(IV) Robert (2), son of Robert (1) and Catherine (Lyon) Linn, was born in Marion County, West Virginia, while it was yet within Old Virginia, December 27, 1813, and died December 7, 1860. He studied law in the office of Hon. Edgar C. Wilson, of Morgantown, Virginia, and was subsequently admitted to the bar at Pruntytown, Taylor county, in 1846; later he practiced law in Gilmer County, West Virginia. For four terms in succession he served as prosecuting attorney, having been elected on the Whig ticket, and he was serving in that office at the date of his death. He held other offices of trust and importance, in which he served with faithfulness and much ability. He was among the best known men of his section and bore the esteem of all with whom he came in contact. Mr. Linn was an elder in the Presbyterian church. He married in Fairmont, West Virginia, Sophronia S. Newcomb, born in Greenfield, Massachusetts, in 1816, daughter of Ebenezer (2) and Sophronia (Smith) Newcomb (see Newcomb VI). She was a woman of rare intelligence and refinement, and a lifelong worker in the Presbyterian church. She was only two years of age, when her family removed to Fairmont: hence her life was largely spent in what is now West Virginia, and she died in August, 1890. Children: 1. Mary S., born September 21, 1841, married Newton B. Bland, who died in March, 1896; she died January 28, 1910, leaving three children: Robert Linn Bland, now an attorney at Weston, West Virginia, who married and has four children; George Linn Bland, assistant cashier of the Citizen's National Bank of Weston; Hattie, of Weston, West Virginia. 2. Nancy Catherine Lyon, born May 3, 1845, married Marion T. Brannon, of Glenville, West Virginia; she has three living children: Hon. Linn Brannon, ex-judge of the circuit court; Alice, of Fairmont; Howard R., a bank cashier of Glenville. 3. Robert G., mentioned below.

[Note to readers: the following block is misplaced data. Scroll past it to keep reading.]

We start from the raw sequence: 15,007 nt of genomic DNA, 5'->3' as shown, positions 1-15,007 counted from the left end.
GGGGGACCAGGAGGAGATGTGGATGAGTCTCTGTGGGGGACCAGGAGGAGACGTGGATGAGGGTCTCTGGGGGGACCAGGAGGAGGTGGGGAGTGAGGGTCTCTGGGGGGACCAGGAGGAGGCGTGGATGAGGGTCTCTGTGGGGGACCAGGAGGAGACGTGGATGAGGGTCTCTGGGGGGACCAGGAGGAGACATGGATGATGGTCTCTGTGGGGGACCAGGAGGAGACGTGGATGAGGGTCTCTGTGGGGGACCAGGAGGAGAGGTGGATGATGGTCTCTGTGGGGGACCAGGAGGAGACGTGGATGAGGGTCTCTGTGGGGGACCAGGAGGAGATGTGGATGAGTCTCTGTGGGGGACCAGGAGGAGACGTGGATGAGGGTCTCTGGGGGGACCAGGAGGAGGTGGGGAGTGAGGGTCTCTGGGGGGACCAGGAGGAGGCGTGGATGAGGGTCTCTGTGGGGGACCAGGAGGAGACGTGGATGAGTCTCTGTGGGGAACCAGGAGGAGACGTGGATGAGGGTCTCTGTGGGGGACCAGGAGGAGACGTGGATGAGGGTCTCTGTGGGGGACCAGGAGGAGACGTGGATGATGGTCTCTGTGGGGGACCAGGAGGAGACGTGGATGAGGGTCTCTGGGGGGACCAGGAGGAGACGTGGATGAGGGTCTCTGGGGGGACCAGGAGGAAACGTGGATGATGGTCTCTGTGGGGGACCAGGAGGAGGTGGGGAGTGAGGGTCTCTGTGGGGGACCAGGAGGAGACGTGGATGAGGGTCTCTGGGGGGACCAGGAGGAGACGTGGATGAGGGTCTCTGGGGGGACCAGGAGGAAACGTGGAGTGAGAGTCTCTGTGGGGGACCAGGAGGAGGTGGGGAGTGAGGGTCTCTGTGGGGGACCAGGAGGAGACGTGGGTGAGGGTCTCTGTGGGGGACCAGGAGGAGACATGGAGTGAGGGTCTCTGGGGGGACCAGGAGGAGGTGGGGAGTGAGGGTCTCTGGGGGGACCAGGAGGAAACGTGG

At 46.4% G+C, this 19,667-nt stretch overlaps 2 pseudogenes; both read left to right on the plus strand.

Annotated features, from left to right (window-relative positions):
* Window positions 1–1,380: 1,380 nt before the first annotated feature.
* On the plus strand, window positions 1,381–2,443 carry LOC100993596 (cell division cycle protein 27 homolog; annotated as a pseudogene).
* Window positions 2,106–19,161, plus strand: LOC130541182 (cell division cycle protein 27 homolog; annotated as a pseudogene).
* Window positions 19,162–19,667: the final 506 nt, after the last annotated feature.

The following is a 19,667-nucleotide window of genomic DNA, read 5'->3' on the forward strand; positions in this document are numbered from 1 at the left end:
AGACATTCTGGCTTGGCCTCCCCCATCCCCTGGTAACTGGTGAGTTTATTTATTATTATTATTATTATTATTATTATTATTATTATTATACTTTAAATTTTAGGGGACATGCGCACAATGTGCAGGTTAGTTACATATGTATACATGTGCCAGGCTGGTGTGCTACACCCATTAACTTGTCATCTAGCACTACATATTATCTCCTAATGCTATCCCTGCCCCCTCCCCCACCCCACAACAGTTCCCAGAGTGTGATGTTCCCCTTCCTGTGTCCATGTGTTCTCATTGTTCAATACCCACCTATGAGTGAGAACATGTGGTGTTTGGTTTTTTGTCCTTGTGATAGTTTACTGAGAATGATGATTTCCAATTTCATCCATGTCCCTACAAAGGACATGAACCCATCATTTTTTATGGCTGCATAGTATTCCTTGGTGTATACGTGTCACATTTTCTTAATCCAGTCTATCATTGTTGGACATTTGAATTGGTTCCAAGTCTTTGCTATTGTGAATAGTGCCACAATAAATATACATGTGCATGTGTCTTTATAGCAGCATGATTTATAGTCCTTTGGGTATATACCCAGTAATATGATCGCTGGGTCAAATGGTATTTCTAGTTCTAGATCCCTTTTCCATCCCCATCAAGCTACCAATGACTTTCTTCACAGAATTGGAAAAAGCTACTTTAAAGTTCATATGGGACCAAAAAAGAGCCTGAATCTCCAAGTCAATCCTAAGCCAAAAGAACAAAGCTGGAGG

(V) Robert G., son of Robert (2) and Sophronia (Newcomb) Linn, was born April 6, 1849, at Glenville, West Virginia (then Virginia) and was reared and educated as most youths of his time were, commencing in the common schools and later at Witherspoon Institute. When eighteen years of age, he became assistant clerk in the circuit clerk's office, at Clarksburg, where he remained three years. In 1869 he entered the Cincinnati Law School, graduating with the degree of Bachelor of Laws, in 1870. His instructors at law school were Ex-Governor Hoadley, Bellamy Storer, and H. A. Morrill. After his graduation he took up law practice at Glenville, the town of his birth, where he became prosecuting attorney, serving one term. He was two years in Gilmer county, and twelve in Calhoun county, West Virginia, where he served two years as prosecuting attorney. He then returned to Glenville, in March, 1884, and remained there until 1900, being associated in law with Hon. John S. Withers. In 1900 he went to Charleston, Kanawha County, this state, where he now resides and practices his profession. He has been associated, as partner in law business in Charleston, with George Byrne, now of the Manufacturers' Record, and also with William E. R. Byrne, his present law partner, having also his son, Robert Linn, as a member of the firm. Mr. Linn maintains offices at Sutton, Weston and Glenville, this state, having partners in each locality. From 1873 to 1907, he had for a partner, Hon. John M. Hamilton, with offices at Grantsville, Calhoun County. It goes almost without saying that Mr. Linn has to do with much of the important legal business in this section of West Virginia, having so many sub-offices, the important cases pass through his hands for final investigation. Politically, he is a Democrat. In religious faith, he is of the Presbyterian Church. In fraternal connections, he is numbered among the members of the Independent Order of Odd Fellows, at Glenville.